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Answer the Following Question Briefly: What is Meant by Phobia? - Psychology

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Answer the following question briefly:
What is meant by phobia?

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Solution 1

Irrational fears of specific things causing intense emotional distress and interfering significantly with everyday activities.

Solution 2

Phobia is an anxiety disorder. It means extreme and irrational fear of some specific object or situation that leads to avoidance of these objects or situations by the person. According to DSM-IV- TR There are three kinds of phobia- specific, social and agoraphobia.

Criteria for specific phobia- (according to DSM-IV-TR):

  • Marked and persistent fear that is excessive and unreasonable caused by the presence or anticipation of a specific object or situation.
  • Exposure to phobic stimulus provokes an immediate anxiety response or panic attack.
  • Person recognizes that the fear is excessive or unreasonable.
  • Phobic stimuli are avoided or endured with intense anxiety.
  • Symptoms interfere significantly with normal functioning.
  • Duration of at least six months.

Criteria for social phobia : (according to DSM-IV-TR)

  • Marked or persistent fear of one or more social situations in which the person is exposed to unfamiliar people or possible scrutiny of others.
  • Exposure feared social situation provokes anxiety or panic.
  • Person recognizes the fear to be excessive or unreasonable.
  • Feared social or performance situation is avoided or endured with great distress or anxiety.
  • Symptoms interfere significantly with normal functioning. Agoraphobia- the Greek word ‘Agora’ means public places of assembly.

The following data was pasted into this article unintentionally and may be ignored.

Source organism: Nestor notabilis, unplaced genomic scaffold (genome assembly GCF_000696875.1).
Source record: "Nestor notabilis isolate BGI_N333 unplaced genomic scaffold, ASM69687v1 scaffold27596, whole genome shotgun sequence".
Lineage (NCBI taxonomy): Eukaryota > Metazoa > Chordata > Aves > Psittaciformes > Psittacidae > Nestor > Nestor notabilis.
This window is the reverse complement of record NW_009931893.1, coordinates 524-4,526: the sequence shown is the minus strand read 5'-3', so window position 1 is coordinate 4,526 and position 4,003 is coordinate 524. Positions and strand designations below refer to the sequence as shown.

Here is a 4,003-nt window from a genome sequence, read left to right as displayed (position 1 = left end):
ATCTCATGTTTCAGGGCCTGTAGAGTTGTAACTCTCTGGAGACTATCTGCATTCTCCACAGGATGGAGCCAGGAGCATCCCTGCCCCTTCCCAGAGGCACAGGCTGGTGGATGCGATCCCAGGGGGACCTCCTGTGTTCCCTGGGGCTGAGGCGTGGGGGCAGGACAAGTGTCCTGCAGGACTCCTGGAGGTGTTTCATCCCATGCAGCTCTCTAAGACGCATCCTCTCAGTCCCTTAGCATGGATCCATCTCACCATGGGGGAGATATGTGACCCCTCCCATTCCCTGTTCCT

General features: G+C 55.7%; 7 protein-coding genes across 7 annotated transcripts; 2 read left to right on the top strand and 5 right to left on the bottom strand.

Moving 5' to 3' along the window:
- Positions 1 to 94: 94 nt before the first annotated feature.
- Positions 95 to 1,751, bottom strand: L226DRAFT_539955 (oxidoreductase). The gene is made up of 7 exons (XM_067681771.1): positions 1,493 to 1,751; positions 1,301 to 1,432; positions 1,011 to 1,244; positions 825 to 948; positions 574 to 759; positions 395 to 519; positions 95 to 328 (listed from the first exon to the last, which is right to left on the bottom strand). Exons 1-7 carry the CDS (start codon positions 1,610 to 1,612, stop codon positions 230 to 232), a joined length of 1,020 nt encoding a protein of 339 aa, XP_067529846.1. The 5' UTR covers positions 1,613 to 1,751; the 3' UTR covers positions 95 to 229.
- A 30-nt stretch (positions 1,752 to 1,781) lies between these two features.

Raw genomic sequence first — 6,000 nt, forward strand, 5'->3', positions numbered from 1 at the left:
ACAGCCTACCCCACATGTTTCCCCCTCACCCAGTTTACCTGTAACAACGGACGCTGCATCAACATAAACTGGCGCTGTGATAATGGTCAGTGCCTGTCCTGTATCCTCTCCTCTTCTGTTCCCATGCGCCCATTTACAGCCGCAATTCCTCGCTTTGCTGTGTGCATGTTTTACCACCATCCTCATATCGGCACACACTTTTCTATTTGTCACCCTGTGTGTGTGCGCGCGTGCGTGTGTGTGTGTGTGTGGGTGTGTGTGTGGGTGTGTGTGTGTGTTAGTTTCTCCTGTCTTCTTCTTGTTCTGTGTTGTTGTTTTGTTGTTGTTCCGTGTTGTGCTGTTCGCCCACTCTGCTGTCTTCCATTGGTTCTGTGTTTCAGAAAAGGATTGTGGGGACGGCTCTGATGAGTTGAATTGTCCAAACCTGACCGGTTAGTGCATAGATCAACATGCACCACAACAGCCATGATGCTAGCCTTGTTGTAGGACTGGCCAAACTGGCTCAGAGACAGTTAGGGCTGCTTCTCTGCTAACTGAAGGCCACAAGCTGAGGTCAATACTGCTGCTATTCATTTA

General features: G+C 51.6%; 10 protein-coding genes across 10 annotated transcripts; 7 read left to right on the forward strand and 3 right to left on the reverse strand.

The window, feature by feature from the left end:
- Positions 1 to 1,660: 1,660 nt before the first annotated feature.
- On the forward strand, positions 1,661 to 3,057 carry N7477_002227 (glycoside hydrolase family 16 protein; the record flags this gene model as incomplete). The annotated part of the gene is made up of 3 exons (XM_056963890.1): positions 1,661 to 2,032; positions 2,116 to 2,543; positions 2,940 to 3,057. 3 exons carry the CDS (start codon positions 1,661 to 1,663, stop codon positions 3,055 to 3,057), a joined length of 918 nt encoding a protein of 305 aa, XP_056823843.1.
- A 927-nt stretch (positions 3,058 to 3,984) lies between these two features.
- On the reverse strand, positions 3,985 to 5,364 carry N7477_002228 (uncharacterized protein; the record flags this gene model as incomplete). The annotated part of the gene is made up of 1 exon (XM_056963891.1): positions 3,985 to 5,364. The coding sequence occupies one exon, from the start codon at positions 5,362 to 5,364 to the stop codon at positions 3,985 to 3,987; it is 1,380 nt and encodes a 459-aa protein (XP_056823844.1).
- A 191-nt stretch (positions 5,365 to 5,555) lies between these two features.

Criteria for agoraphobia:

  • Anxiety about being in places from which escape might be difficult or in which help may not be available.
  • Situations are avoided or endured with marked distress.

Biological factors :

Genetic factors:
Genetic and temperamental variables affect the speed and strength of conditioning the fear. Several studies have suggested, a moderate genetic contribution in the development of phobias. Behaviourally inhibited children who are shy, timid and easily distressed are likely to develop phobias from different objects or situations.

Psychosocial factors:
1. Psychodynamic perspective:
According to this viewpoint, phobia is represented as a defense against anxiety that stems from repressed impulses from the Id. It is too dangerous to know the repressed Id impulses the anxiety is displaced on to some external object/ situation that has some symbolic relationship to real objects of anxiety.

2. Phobias as learned behavior:
The principle of classical conditioning appear to account for the acquisition of irrational fears and phobias. The fear response can readily be conditioned to previously neutral stimuli when these stimuli are paired with traumatic or painful events. Once acquired phobic fears would generalize to other similar situations or objects.

3. Vicarious conditioning of phobic fears :
People learn irrational phobic fears simply watching a phobic person. This can be distressing to the observer and can result in fear being transmitted from one person to another through vicarious or observational learning. For example- A boy who has witnessed his grandfather vomit while dying developed a strong and persistent vomiting fear.

4. Evolutionary preparedness:
Humans seem to be evolutionarily prepared to rapidly associate certain objects such as snakes, spiders, water and enclosed spaces with frightening or unpleasant events. This preparedness occurs because certain objects or situations posed real threat to our early ancestors. Thus the prepared fears are not inborn rather they are easily acquired and resistant to extinction.

On the other hand, social phobia is a result of dominance hierarchies, a common form of social arrangement among animals. Domi¬nance hierarchies are established through aggressive encounters between members of a social group and a defeated individual typically displaces fear and submissive behaviour but rarely attempts to escape the situation completely. Social phobias are evolutionary basis to acquire fears of social stimuli that signal dominance and aggression from other humans.

5. Cognitive factors: Beck suggested that people with social phobia tend to expect that other people will reject or negatively evaluate them. This leads to a sense of threat from people around them.

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